Whilst the world crumbles under the weight of Covid-19, it can be hard to remain positive and look to the future. However, with the enforced downing of tools across the globe, scientists have noticed an incredible impact on the environment.
Businesses are shut, cars are off the road and flights have been grounded in the largest downturn of economic activity in recent memory, and the effects on air pollution have been staggering.
Could this tragedy offer an example of what could be achieved by humanity if we join together to save the planet in the same way we have united to fend off this virus?
While we, at Brite Technical Services, would not like to downplay the impact that this virus has had on so many people, no less those who have lost their lives, we would like to highlight some positives in all of this negativity.
Early predictions by leading climate scientists suggest that world pollution levels will fall in 2020 by the largest amount in 70 years. The Global Carbon Project, which produces regular annual emissions estimates, said carbon dioxide output could fall by more than 5 per cent year-on-year – far outstripping the reduction during the 2008 financial crisis.
In China, during the country’s strict lockdown in Wuhan and beyond, major cities experienced a 25% drop in energy use. Taken over a two week period, this is likely to lead to an overall fall of about 1% in China’s carbon emissions this year.
Closer to home, London air pollution has fallen more in March 2020 than it has in the last 5 years, throughout which there have been numerous government measures to achieve the same goal.
In Glasgow, the host city of the now-postponed COP26 climate change summit, particulate matter in the air is around half of pre-virus levels.
As well as air pollution, we are also seeing a massive impact on nature. In Venice, clarity has returned to the water and residents are reporting sightings of fish and seabirds around the lagoon. This is not down to the reduced pollution but rather the lack of motor boats churning up muddy canal beds. For a city used to 20 million visitors swarming from cruise-ships every year, this brief interlude may just be enough for residents, including wildlife, to take back their home.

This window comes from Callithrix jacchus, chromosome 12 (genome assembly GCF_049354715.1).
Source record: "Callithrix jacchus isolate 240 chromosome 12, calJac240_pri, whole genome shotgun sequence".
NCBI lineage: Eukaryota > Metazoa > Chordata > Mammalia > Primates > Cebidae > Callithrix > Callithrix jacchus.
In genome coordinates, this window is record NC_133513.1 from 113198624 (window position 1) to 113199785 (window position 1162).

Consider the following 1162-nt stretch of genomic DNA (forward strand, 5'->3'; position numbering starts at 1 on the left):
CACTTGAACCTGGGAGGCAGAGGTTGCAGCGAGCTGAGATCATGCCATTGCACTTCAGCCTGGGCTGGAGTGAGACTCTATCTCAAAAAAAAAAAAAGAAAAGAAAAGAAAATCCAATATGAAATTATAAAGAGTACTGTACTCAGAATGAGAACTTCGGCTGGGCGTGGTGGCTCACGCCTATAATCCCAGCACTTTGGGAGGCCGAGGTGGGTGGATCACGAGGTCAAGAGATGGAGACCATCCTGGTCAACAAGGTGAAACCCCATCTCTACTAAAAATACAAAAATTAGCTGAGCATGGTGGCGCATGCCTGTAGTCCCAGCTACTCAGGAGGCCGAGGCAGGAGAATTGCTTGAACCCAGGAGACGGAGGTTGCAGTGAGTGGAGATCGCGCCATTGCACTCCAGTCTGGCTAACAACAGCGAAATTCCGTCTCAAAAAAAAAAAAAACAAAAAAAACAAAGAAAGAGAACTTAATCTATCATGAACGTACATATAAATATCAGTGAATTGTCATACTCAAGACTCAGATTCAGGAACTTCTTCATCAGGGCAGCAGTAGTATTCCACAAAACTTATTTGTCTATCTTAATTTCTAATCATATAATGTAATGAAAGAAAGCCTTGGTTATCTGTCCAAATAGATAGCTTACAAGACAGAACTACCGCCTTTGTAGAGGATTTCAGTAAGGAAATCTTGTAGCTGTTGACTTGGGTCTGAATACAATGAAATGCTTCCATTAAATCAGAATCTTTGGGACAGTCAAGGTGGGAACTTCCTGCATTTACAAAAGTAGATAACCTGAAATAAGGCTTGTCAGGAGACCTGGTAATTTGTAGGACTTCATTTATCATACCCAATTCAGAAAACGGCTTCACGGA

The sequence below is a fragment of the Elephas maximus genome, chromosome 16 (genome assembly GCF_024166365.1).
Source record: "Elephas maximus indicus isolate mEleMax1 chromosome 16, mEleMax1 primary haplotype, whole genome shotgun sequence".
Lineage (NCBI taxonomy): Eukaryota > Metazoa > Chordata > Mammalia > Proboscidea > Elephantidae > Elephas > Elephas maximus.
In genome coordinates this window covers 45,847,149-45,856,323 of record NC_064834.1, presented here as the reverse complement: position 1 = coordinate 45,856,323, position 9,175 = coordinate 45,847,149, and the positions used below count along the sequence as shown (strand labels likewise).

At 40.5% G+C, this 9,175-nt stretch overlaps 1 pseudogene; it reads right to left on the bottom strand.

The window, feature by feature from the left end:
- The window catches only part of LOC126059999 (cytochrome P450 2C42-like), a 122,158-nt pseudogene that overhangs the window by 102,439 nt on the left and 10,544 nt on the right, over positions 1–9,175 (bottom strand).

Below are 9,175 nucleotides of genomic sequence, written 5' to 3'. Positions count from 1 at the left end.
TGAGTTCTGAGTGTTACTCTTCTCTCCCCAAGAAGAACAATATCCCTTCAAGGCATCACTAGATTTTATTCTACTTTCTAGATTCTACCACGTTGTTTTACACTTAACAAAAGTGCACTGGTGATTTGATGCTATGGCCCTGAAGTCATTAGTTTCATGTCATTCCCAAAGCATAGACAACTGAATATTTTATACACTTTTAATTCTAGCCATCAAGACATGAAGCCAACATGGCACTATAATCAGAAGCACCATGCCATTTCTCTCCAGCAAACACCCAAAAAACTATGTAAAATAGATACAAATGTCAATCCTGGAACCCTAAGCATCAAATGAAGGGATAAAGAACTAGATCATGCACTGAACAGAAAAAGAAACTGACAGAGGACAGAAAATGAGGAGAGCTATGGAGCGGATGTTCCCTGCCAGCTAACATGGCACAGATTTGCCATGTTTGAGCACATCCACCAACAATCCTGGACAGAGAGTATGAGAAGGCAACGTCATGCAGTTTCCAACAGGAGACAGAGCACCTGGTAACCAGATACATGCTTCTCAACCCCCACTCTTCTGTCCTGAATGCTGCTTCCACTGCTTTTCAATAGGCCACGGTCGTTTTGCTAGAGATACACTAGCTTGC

With humans off the streets, animals are now flooding back into cities. Wild boar have been spotted on Barcelona’s famous Las Ramblas and a herd of goats were seen marauding through the streets of Llandudno, Wales. British naturalists have reported increases sightings of rare birds and small mammals such as moles. As one journalist so eloquently put it, ‘when we move out, nature can move in’.
The empty streets of Venice and Rome are stark reminders of the devastating impact the virus has had on Italy. They are also stark reminders of the beauty that can be found in these cities when the masses are gone. Indeed, whether travelling by cruise-ship or plane, the global tourism industry is at a stand-still. While many people rely on these industries for their livelihoods, we believe changes in the way we travel can only be a good thing. Worldwide flights still scheduled to depart in April 2020 are around 7% of the same period in 2019.
With driving and aviation making up a combined 84% of global emissions, the potential positive environmental effect of even a temporary downturn could be staggering.
However, while all of this may seem like a potential opportunity for nature to take back control, one can only expect that post-pandemic emissions will return to normal, if not even higher than before. Samples taken from soil have suggested that previous historical epidemics have had a subtle impact on carbon dioxide levels but that surges in activity afterwards have drastically undermined the long term effects.
It seems likely that the world will come out of this period with a vehement desire to return to industry and make up for lost time. That said, we at Brite Technical Services, believe that some lessons may, just, have been learnt.
This period has served as the stage for a global experiment on the impact humans have on the world in which we live. If we still lacked scientific evidence of the need for change and the potential for reversing the climate crisis, this has delivered evidence in barrel loads.
We can no longer deny the cause and effect of human activity on air pollution, greenhouse gas emissions and nature. The same huge impacts could have been achieved by replacing the cars on the road with electric vehicles. We could see similar air pollution reduction by decreasing our reliance on energy from fossil fuels. We could allow nature to thrive alongside our normal lives just by being smarter about the way we interact and travel.
We encourage all of you to stay at home, support our NHS and save lives. We also encourage all of you to come out of this experience with a new drive to create a cleaner environment and to save our planet.
Whether you are a business, family or an individual looking to make these changes, we can help you along the way.
Register now for your video call Electric Vehicle Charging Point installation survey at www.evchargepoints.com
Author – Iain McComish of evchargepoints.com
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